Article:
Posted by zipmsp

Heated bed power calculation April 02, 2014 07:27PM |
Registered: 8 years ago Posts: 8 |

I'm looking at the MK1 heated bed and I'm trying to figure out what Prusa meant when he said it is easily converted to 24v.

Current = Voltage / Resistance

Power = Voltage * Current

With a 12v power supply and 1.2 ohm heated bed, current = 10A and power = 120W.

With a 24v power supply and 1.2 ohm heated bed, current = 20A and power = 480W.

So I need a much larger power supply for 24v, and it seems like I might start tripping breakers!

1. Is this the right application of Ohm's law/the power law?

2. What is physically different about the MK2b heated bed that allows it to run 24v? It is spec'd for 3.4 ohm, so current=7A and power=169watts.

3. Is there a way to modify the MK1 to increase its resistance so I can run 24v at a lower power level?

Current = Voltage / Resistance

Power = Voltage * Current

With a 12v power supply and 1.2 ohm heated bed, current = 10A and power = 120W.

With a 24v power supply and 1.2 ohm heated bed, current = 20A and power = 480W.

So I need a much larger power supply for 24v, and it seems like I might start tripping breakers!

1. Is this the right application of Ohm's law/the power law?

2. What is physically different about the MK2b heated bed that allows it to run 24v? It is spec'd for 3.4 ohm, so current=7A and power=169watts.

3. Is there a way to modify the MK1 to increase its resistance so I can run 24v at a lower power level?

Re: Heated bed power calculation April 02, 2014 09:28PM |
Registered: 12 years ago Posts: 1,092 |

My guess is that you'd need to cut a track or two to get it to run 24V without issue.

The Mk2b and Mk3 have three terminals. It's effectively 2 resistors with one end on each joined to the other (Point B below). You run them either in series (24V - Point A to Point C) or parallel (12V - Point A+Point C [shorted] to Point .

Text pic for reference:

Note: I know that the board uses 1, 2, 3 but not sure if the numbering for the Mk2b and Mk3 are the same, or if the clones get the numbering right, so I used letters to avoid any possible confusion.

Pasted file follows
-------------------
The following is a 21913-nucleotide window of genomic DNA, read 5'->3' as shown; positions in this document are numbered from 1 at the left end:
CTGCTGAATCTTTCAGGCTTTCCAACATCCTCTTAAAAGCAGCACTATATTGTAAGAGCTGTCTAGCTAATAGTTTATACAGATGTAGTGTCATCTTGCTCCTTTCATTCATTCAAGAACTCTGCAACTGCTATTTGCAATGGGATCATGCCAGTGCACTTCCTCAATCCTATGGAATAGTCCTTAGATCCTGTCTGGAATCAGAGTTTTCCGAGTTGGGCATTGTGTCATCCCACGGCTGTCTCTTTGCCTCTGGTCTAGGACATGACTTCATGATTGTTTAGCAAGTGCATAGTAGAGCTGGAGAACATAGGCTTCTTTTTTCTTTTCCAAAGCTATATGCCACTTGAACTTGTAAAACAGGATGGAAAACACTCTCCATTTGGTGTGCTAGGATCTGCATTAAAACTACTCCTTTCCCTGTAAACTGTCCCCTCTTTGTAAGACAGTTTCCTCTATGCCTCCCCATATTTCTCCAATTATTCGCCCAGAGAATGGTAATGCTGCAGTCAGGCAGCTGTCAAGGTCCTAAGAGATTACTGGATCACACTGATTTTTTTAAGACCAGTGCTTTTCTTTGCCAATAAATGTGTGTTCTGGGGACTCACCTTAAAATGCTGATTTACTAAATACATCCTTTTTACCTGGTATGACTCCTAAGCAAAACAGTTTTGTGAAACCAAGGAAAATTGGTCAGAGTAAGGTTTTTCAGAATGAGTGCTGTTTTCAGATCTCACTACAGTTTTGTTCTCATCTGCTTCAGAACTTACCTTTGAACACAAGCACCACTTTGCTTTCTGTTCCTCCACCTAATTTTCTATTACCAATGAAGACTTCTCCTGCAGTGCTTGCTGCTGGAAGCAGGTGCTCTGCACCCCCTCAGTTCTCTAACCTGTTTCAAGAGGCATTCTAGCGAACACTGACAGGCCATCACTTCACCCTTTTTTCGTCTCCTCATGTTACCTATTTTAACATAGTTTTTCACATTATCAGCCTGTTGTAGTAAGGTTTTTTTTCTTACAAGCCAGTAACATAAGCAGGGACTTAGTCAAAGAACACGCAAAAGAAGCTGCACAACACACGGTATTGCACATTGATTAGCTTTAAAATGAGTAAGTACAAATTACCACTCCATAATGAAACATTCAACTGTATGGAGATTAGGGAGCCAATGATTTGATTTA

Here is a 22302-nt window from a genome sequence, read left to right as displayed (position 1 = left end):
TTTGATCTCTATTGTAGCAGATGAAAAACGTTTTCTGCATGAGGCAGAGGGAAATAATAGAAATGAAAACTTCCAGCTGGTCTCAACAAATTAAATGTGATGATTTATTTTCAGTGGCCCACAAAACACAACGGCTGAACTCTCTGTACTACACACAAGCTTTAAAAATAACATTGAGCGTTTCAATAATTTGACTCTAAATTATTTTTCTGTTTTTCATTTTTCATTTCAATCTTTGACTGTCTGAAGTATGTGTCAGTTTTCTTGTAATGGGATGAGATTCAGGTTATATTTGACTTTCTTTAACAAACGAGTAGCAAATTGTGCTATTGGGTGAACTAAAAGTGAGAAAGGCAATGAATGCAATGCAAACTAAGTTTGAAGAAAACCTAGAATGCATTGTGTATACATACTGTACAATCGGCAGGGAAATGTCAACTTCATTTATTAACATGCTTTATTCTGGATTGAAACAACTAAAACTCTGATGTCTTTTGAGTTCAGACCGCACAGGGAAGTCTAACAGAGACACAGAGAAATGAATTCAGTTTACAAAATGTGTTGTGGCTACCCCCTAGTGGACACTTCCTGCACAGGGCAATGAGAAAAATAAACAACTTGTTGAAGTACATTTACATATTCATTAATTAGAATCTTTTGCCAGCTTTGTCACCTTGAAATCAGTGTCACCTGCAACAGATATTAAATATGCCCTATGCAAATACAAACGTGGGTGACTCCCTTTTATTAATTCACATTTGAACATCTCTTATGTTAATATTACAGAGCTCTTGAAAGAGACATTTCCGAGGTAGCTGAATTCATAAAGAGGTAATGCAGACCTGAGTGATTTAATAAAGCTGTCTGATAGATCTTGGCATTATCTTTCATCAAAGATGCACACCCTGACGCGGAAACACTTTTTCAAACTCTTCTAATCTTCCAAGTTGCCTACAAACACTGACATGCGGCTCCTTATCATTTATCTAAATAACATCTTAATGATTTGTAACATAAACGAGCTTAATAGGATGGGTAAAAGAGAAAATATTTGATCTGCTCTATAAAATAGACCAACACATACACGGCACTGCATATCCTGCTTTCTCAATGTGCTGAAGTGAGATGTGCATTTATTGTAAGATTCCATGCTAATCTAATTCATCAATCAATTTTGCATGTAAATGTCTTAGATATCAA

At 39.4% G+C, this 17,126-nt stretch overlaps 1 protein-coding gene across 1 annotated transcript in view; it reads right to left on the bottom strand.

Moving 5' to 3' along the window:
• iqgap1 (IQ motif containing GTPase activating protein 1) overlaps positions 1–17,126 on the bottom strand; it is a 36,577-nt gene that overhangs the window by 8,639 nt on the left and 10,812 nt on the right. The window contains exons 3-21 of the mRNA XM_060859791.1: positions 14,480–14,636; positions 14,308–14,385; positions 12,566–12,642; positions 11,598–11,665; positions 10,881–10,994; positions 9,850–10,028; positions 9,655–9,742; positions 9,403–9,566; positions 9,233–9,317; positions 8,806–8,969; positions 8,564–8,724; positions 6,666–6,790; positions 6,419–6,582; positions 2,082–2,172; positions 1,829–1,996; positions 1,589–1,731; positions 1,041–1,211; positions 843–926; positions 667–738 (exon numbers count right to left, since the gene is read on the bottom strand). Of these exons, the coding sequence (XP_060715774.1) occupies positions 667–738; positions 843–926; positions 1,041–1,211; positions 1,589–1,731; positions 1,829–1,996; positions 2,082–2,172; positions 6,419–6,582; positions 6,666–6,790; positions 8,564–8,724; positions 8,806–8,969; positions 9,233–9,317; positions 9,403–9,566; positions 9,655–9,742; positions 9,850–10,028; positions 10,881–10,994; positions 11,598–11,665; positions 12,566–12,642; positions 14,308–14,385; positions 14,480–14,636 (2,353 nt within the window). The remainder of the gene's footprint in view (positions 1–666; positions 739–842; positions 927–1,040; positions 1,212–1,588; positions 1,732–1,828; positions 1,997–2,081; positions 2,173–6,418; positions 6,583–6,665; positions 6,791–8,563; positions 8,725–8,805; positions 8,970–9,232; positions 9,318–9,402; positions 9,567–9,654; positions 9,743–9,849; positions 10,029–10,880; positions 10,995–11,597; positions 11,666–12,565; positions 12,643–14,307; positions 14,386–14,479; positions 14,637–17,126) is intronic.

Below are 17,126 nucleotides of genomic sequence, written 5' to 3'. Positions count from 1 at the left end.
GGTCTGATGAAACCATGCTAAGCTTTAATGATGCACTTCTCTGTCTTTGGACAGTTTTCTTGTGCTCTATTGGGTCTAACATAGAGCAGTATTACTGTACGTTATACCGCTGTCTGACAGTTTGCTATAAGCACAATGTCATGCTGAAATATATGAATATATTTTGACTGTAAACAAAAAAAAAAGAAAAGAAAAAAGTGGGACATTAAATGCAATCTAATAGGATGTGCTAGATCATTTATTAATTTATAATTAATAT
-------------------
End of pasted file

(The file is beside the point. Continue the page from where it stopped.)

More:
Edited 1 time(s). Last edit at 04/02/2014 09:29PM by Cefiar.

The Mk2b and Mk3 have three terminals. It's effectively 2 resistors with one end on each joined to the other (Point B below). You run them either in series (24V - Point A to Point C) or parallel (12V - Point A+Point C [shorted] to Point .

Text pic for reference:

+––––+ +––––+ +–+ R1 +––+––+ R2 +–+ | +––––+ | +––––+ | + + + A B C

Note: I know that the board uses 1, 2, 3 but not sure if the numbering for the Mk2b and Mk3 are the same, or if the clones get the numbering right, so I used letters to avoid any possible confusion.

Edited 1 time(s). Last edit at 04/02/2014 09:29PM by Cefiar.

Re: Heated bed power calculation April 02, 2014 10:16PM |
Registered: 8 years ago Posts: 8 |

I forgot about how resistance adds in parallel versus series. I can convert the parallel board into series by making three cuts and moving one of the power connections.

The total resistance of the parallel circuit is 1.2 ohms and there are four resistors in parallel. Solving for the resistance of one resistor:

1.2 ohms = 1 / (1/x + 1/x + 1/x + 1/x)

x = 3.33 ohms

Resistance adds together in series, so the resulting series circuit has 13.32 ohms of resistance. I=V/R and P=IV, so at 12v this is a 0.9A 10.8W circuit, and at 24v this is a 1.8A 43.2W circuit. The original 12v circuit was 120W, so both are worse than just using 12v in parallel.

What about making an MK2b board out of an MK1. That is, two pairs of series resistors. Resistance in each circuit is 6.66 ohms. At 12v this is two 1.8A 21.6W circuits = 3.6A 43.2W. At 24v this is two 3.6A 86.5W circuits = 7.2A 173W.

Getting 173 Watts out of 7.2 Amps at 24 Volts seems better than 120 Watts from 10 Amps at 12 Volts.

The total resistance of the parallel circuit is 1.2 ohms and there are four resistors in parallel. Solving for the resistance of one resistor:

1.2 ohms = 1 / (1/x + 1/x + 1/x + 1/x)

x = 3.33 ohms

Resistance adds together in series, so the resulting series circuit has 13.32 ohms of resistance. I=V/R and P=IV, so at 12v this is a 0.9A 10.8W circuit, and at 24v this is a 1.8A 43.2W circuit. The original 12v circuit was 120W, so both are worse than just using 12v in parallel.

What about making an MK2b board out of an MK1. That is, two pairs of series resistors. Resistance in each circuit is 6.66 ohms. At 12v this is two 1.8A 21.6W circuits = 3.6A 43.2W. At 24v this is two 3.6A 86.5W circuits = 7.2A 173W.

Getting 173 Watts out of 7.2 Amps at 24 Volts seems better than 120 Watts from 10 Amps at 12 Volts.

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